Frerker is a student of the game and prides himself in sharing his passion, love and energy of the game. Much of that was fostered in his early relationships that included Peterson, Johnson, Roseau's Terry Abram, Johansson and Herb Brooks among others.
A visionary, he began instructing goalies during the season in the mornings while in Roseau. Frerker ventured to Fergus Falls and tutored goalies in Grand Forks where they set up and executed stations.
When discussing his career, Frerker is always quick to credit those around him for his success. “I am really fortunate to have known these people,” Freker noted. “They were fantastic and even Herb Brooks came down with (Warren) Strehlow. We met after they were looking at (Eric) Strobel. I had one of the first goalie camps in the state.
“We sat down at the Ground Round and I talked to them before the Olympic team and Herb asked what I do with the goalies and I spilled the beans. Strehlow picked it up and ran with it. The next year, or that summer, they started goalie schools and I had been doing it for five years. That was in the 70's and I had goalies schools running all the way through.”
For Frerker, it all began in the net.
“Goaltending is a passion of mine,” he admitted. “I look at goalies, I study them, I like to see how you could actually help somebody. “It's not about how I want you to play, but how you can help that player or particular individual. I have a passion for other goalies and listen to them.”
His innovative thinking goes beyond the goal crease. Frerker and his staff began to scout heavily in the Southeastern Minnesota area as his teams would prepare for their upcoming games. The Rocket staff would put in multiple looks for his team and the players were able to adjust.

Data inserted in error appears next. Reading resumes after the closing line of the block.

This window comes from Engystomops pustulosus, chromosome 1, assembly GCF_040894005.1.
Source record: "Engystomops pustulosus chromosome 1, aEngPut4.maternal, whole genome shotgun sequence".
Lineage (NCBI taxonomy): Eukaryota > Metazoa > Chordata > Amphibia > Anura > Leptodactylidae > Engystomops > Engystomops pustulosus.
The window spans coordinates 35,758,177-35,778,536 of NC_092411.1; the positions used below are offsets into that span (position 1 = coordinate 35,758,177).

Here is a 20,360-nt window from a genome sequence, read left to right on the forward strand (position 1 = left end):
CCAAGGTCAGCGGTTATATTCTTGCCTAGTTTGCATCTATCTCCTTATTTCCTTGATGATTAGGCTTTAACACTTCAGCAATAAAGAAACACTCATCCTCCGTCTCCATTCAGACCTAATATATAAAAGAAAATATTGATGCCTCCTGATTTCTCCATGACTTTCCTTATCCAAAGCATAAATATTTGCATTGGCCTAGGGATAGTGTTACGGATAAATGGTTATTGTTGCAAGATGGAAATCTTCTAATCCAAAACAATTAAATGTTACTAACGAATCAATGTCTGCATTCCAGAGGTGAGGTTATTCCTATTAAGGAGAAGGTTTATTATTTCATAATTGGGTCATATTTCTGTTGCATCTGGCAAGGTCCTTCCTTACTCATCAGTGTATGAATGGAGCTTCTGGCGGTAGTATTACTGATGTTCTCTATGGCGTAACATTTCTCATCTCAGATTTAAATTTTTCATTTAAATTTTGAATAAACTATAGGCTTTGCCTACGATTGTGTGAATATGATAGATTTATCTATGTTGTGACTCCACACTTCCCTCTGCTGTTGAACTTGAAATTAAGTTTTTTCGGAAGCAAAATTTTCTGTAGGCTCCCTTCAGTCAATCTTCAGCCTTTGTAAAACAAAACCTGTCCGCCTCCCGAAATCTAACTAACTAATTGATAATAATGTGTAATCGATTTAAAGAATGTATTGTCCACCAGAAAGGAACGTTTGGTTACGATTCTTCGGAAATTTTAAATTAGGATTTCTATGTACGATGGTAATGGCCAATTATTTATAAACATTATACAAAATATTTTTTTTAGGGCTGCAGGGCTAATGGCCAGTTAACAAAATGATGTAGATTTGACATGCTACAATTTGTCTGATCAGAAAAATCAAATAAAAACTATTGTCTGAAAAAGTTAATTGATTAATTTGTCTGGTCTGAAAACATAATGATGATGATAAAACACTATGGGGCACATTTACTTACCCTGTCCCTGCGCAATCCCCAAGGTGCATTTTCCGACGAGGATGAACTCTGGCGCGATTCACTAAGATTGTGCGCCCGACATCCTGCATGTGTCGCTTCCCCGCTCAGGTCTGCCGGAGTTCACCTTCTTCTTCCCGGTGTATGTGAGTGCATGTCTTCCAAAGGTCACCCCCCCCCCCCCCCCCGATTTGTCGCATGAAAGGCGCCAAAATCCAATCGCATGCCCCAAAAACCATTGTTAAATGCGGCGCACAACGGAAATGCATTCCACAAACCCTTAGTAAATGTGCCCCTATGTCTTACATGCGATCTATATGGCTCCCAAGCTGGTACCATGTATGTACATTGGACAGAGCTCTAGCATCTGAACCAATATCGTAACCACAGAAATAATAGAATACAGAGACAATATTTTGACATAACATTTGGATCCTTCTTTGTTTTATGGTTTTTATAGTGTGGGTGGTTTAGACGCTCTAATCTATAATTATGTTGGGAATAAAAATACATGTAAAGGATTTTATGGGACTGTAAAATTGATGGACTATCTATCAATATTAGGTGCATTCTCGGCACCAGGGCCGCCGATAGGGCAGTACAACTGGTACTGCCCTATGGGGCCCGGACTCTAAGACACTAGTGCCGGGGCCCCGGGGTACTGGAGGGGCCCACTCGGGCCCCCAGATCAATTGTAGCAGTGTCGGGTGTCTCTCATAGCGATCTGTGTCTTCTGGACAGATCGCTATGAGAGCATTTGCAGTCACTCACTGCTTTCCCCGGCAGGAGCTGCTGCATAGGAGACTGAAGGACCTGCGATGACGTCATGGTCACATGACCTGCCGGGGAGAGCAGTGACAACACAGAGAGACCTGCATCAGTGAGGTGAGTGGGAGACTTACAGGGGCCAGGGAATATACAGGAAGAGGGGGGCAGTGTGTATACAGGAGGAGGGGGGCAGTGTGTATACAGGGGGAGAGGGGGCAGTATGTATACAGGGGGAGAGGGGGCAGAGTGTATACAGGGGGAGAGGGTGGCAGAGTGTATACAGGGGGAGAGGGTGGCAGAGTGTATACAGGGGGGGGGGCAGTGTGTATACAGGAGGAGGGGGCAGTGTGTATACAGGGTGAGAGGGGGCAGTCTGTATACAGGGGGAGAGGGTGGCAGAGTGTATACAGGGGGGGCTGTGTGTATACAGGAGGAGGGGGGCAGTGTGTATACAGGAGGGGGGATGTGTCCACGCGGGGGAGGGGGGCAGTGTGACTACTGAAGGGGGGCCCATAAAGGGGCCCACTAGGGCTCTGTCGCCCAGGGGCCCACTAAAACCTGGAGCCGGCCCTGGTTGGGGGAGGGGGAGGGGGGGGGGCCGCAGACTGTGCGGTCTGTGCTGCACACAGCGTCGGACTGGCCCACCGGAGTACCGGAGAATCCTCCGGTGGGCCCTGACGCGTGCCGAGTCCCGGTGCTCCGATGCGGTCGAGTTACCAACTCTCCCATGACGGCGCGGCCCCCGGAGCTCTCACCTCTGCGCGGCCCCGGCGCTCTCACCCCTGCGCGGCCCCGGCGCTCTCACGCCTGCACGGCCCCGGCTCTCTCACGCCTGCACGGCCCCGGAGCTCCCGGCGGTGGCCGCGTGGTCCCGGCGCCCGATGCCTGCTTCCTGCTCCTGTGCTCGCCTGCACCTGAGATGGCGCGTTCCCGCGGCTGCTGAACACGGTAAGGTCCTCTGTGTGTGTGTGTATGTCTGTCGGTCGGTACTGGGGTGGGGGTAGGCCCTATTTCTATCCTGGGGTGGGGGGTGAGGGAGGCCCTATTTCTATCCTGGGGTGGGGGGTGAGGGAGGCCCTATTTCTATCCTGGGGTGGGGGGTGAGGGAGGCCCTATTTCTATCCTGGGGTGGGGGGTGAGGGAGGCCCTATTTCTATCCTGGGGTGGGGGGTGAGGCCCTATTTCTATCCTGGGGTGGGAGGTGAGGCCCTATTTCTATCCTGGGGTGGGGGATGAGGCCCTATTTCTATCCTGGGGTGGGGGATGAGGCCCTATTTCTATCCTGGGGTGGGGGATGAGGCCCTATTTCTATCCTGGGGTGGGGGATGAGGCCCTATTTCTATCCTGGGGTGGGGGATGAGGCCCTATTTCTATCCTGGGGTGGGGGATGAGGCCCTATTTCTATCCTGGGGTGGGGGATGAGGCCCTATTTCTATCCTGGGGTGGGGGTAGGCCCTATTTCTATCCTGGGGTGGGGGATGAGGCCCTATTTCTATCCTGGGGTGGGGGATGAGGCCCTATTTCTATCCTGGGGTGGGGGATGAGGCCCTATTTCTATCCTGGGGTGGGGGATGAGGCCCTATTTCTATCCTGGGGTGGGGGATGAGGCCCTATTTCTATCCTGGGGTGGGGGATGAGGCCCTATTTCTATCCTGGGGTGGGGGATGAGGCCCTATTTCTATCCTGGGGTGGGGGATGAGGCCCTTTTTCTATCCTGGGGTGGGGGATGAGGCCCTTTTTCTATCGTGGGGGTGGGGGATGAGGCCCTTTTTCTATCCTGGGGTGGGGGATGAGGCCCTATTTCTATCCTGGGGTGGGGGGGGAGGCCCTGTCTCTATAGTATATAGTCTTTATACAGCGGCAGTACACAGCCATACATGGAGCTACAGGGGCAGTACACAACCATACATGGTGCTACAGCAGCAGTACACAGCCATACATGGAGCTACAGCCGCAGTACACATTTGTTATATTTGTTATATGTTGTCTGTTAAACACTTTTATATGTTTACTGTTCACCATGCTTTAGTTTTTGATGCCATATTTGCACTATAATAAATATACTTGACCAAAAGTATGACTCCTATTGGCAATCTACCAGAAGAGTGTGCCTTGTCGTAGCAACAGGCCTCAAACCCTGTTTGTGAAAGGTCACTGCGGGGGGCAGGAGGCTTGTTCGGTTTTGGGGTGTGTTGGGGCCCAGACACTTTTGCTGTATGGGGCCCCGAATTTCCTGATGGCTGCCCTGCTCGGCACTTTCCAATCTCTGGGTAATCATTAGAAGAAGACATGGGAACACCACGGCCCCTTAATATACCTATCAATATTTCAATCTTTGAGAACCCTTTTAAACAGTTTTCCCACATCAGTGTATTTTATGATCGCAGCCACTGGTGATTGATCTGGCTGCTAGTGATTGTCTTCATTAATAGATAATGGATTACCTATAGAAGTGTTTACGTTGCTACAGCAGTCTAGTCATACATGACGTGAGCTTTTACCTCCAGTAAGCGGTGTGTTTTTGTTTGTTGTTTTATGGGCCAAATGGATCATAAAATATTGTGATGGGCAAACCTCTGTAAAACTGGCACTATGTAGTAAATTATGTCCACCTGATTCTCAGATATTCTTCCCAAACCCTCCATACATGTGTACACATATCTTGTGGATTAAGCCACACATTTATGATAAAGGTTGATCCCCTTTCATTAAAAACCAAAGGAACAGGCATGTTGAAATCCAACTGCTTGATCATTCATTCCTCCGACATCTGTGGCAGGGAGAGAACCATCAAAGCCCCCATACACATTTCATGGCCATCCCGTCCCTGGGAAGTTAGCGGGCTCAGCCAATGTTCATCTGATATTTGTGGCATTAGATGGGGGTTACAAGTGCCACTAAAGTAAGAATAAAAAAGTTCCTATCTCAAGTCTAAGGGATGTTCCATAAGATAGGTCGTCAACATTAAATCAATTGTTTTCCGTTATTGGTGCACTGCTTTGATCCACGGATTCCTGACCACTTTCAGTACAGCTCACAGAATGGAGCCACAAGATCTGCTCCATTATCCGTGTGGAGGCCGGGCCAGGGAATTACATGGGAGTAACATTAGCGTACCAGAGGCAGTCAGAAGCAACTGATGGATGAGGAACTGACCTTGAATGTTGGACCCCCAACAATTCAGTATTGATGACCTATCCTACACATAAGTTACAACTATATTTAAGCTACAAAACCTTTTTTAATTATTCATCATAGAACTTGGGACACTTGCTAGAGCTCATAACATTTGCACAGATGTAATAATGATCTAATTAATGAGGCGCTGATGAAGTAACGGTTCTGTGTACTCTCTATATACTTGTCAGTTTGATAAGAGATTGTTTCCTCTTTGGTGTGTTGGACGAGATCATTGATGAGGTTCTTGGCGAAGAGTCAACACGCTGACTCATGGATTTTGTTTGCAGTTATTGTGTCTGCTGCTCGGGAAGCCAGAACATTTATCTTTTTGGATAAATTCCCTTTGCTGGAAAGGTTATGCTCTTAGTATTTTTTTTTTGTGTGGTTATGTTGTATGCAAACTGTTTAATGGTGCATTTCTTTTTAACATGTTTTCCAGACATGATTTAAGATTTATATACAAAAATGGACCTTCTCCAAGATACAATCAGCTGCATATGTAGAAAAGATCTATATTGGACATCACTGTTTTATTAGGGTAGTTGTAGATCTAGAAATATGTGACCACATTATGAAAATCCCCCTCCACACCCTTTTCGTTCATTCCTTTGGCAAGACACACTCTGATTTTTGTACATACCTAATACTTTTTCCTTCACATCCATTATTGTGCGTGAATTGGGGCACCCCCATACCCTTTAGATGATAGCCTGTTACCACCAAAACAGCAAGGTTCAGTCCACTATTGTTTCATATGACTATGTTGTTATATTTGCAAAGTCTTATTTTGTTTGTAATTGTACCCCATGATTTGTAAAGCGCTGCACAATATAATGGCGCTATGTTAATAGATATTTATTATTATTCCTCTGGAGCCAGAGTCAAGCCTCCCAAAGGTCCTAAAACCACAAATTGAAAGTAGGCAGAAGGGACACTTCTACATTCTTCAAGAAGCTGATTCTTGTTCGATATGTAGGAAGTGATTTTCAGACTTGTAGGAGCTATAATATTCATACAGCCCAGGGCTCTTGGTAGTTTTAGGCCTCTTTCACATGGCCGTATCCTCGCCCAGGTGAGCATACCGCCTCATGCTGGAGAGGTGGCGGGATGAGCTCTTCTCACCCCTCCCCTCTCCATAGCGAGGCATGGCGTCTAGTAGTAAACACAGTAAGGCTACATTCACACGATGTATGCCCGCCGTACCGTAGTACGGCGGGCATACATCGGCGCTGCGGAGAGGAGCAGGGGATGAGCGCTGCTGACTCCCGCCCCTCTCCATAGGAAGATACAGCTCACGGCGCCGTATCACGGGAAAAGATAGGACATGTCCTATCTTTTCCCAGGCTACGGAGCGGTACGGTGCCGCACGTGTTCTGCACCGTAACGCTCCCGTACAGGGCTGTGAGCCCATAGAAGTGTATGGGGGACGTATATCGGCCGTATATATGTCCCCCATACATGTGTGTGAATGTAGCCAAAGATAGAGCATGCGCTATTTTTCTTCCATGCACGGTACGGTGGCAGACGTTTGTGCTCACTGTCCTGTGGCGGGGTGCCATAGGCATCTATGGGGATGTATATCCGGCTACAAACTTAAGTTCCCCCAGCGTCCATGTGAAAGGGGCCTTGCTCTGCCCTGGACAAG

Frerker explained his team's approach. “We were going with what we called an absolute where you could go to the 1-2-2, and then we would get the forced forecheck, or we would do the 2-1-2. Then, we would go wherever the puck was we would have two guys on and one guy in the middle. It was like a 2-1-2 but like an exaggerated forced forecheck, that's what we called it.
“We were throwing it at these other teams and they could not adapt to it. They really couldn't turn the corner on it.”
That is not for the faint of heart as he was able to execute different styles from his teams on different evenings depending upon who they were playing.
Beyond his creative thinking and the X's and O's, Frerker shared his love of the game with his teams.
“If you are going to coach, and maybe that is why it keeps me out of it a little bit, you have to dedicate yourself 100 percent,” Frerker said. “You have got to bring fun. Come out with excitement. That is what I love to do. Light a fire under them and say, ‘Hey you know this is fantastic! I am still playing and you can do this the rest of your life.’
“If you make it, the Olympics, or college, it is a bonus to make it beyond high school and play anywhere. I was always an advocate of being a student of the game and my players being a student of the game. I made sure we all got it down and played together and within the system.”
He liked players that possessed the burning desire to play the game. In his own words, Frerker was succinct in what players need to move to the next level.
“The kind of player I liked was one that had the burn of desire to play, not only with passion but to make it to that next level they want to do it and they won’t take no for an answer and they want to be in the position to do it. The beauty of it is that you really help a lot of good people out there.”
Frerker more than helped a lot of good people out there. He helped change the game and how it was coached from the crease out and influence a large number of players that are now passing his passion on to young players in the hockey world.
He still coaches youth teams and is tutoring young goalies and players as they come into his sporting goods store, Shoot and Save in Rochester.